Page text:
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Will the Sluggish Economy Drive You Back to the 9-5?

I was reading an article from about a week and a half ago on the NY Time site: Economy to Entrepreneurs – Turn Back. The article shares a story about one entrepreneur whose business started to fade when clients started opting to do things for themselves – she made the jump back to the 9-5 lifestyle, and apparently others are too – for the security of it.

Maybe it’s just my “never say die” attitude, but I really don’t think these kinds of folks were worthy of a story to begin with – in my eyes, they’re nothing but entrepreneurial slackers.

Why?

Any good entrepreneur knows that when the needs of your market change, so must your business (and your marketing strategy).

In the primary example in the article, we’re talking about an event management / planning company which seemed to have highly specialized interests. Clients started feeling like it was more cost-effective to deal with things internally.

Oddly, that’s usually not the case – contractors are far more often the cost-effective option over having salaried employees devote time to specialized projects. That’s a selling point I don’t think enough entrepreneurs either understand or know how to convey well to prospective clients.

Rather than work through the tough times and learn how to adapt (by altering her specialty, reaching out to new client bases, or developing a stronger USP), this entrepreneur (and others) called it quits.

So tell me again… why was this a story worthy of being picked up by the NY Times? As far as I’m concerned, it’s not – just people who couldn’t cut it in their game, and the Times is letting the economy serve as scapegoat in an example that’s entirely illogical. Bravo.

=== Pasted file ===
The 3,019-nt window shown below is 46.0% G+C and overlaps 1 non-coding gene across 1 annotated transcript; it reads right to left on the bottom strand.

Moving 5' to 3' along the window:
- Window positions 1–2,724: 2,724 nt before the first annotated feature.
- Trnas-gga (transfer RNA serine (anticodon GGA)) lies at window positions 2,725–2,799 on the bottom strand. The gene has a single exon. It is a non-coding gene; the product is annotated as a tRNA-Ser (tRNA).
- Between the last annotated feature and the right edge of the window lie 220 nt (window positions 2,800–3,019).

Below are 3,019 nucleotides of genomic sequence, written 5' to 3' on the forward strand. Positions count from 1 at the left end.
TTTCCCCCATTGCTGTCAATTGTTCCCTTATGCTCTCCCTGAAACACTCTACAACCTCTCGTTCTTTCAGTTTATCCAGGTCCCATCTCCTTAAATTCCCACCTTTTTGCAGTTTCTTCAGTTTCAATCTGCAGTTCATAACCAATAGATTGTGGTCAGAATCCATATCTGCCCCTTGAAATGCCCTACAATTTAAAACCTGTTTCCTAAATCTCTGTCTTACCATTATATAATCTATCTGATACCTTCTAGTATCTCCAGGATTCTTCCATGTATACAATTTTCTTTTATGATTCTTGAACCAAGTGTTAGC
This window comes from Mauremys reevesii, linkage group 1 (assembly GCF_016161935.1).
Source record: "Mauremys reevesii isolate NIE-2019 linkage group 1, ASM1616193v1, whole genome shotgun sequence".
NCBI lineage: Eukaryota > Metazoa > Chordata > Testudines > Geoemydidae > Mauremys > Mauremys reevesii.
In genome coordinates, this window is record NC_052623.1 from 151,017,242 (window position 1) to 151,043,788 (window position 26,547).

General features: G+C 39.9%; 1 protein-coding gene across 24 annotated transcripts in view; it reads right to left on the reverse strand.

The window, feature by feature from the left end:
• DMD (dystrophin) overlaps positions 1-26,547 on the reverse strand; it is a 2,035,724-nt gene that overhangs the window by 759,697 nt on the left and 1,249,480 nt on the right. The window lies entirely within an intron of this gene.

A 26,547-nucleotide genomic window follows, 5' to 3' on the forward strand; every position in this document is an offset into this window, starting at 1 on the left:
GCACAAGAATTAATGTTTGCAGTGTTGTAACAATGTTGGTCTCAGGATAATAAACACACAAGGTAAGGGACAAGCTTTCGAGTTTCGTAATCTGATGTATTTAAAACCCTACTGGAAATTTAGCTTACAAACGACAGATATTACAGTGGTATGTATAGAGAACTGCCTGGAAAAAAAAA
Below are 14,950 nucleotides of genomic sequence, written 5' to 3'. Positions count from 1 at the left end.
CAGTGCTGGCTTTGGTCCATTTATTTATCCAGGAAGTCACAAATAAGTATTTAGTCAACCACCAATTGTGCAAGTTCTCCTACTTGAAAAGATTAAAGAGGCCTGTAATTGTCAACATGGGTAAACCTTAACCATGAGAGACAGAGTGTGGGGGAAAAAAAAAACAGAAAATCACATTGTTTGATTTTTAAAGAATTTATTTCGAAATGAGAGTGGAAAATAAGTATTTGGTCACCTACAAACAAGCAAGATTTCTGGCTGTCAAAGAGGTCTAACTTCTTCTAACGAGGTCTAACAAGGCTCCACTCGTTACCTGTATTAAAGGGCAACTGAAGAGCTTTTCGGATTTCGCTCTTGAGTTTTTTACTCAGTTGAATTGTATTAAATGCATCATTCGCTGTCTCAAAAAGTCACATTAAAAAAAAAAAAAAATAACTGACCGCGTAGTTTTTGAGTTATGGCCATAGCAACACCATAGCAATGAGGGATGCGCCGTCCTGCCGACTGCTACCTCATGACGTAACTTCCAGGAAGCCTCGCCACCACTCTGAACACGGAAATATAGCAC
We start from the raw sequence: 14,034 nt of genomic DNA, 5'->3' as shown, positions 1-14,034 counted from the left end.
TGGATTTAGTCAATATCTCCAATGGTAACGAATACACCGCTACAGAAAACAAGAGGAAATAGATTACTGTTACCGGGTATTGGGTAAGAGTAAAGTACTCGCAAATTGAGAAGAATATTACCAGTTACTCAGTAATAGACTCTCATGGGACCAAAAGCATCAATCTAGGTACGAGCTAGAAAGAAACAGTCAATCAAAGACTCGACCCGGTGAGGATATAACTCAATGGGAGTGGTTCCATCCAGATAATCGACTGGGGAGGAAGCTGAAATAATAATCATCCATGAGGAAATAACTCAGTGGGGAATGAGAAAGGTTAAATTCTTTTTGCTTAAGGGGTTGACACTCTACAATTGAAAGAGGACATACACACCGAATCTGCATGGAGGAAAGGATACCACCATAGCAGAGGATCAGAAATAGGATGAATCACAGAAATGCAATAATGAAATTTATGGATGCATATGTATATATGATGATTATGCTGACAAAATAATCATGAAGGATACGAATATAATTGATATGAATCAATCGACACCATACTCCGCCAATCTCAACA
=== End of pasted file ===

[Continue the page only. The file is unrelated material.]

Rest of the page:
What do you think? Am I being too hard on them? Would you quit if things got tough, or do you have the entrepreneurial balls to keep on going, adapting to our everchanging markets rather than expecting your tried and true methods to work indefinitely? I’m sure you can guess which camp I’m in.

2 Comments

  1. Debbie Whiting

    Jennifer,
    I am behind you on this one! In fact, I couldn’t agree more…

    I have worked in International firms as a PR & Advertising Manager and Sales & Marketing Director. I most recently worked for a private Country Club in North Atlanta and was released due to budgetary cut-backs. Rather than keeping my destiny in the hands of folks who don’t have the twenty-five plus years experience that I bring to the table, I re-opened by freelance marketing boutique & am not looking back.

    In my mind, the special event “entrepreneur” was not. 🙂 When times get tough, the first expenses that get cut are advertising & marketing expenses- for any firm. Whether that means an individual loses their job, or whether the projects get red-lined, it always opens up opportunities for freelance marketers.

    In my world, if a company has been doing a lot of print advertising or direct mail, it’s a great opportunity to convert them to online tools- eMail newsletters, online PR, and targeted landing pages. I’m looking forward to a GREAT year!

    Just downloaded your PR Writing eBook revision & look forward to reading it. Best of luck in completing your full revision.

    From my desk to yours…
    Debbie Whiting
    DigiMedia Solutions
    Atlanta, GA

  2. Jennifer Mattern

    At this point I don’t even do the PR consulting and such anymore – strictly writing. But with both lines of work, the slowing economy was actually a positive thing from a freelance / small business perspective. It’s simply cheaper to outsource for companies trying to cut costs.

    I mean, I know the entrepreneurial lifestyle isn’t for everyone – certainly not for those who need the comfort of security or for those who don’t know how to ride the waves. So I can’t say the “news” of this was surprising in any way. It’s just the fact that anyone considered it worthy of a news story in the first place that gets under my skin. It’s almost like a scare story, and frankly I hope most entrepreneurs are smart enough to think for themselves on this one – after all, it isn’t the small business sector collapsing and needing government bail-outs these days. Security? What’s that?

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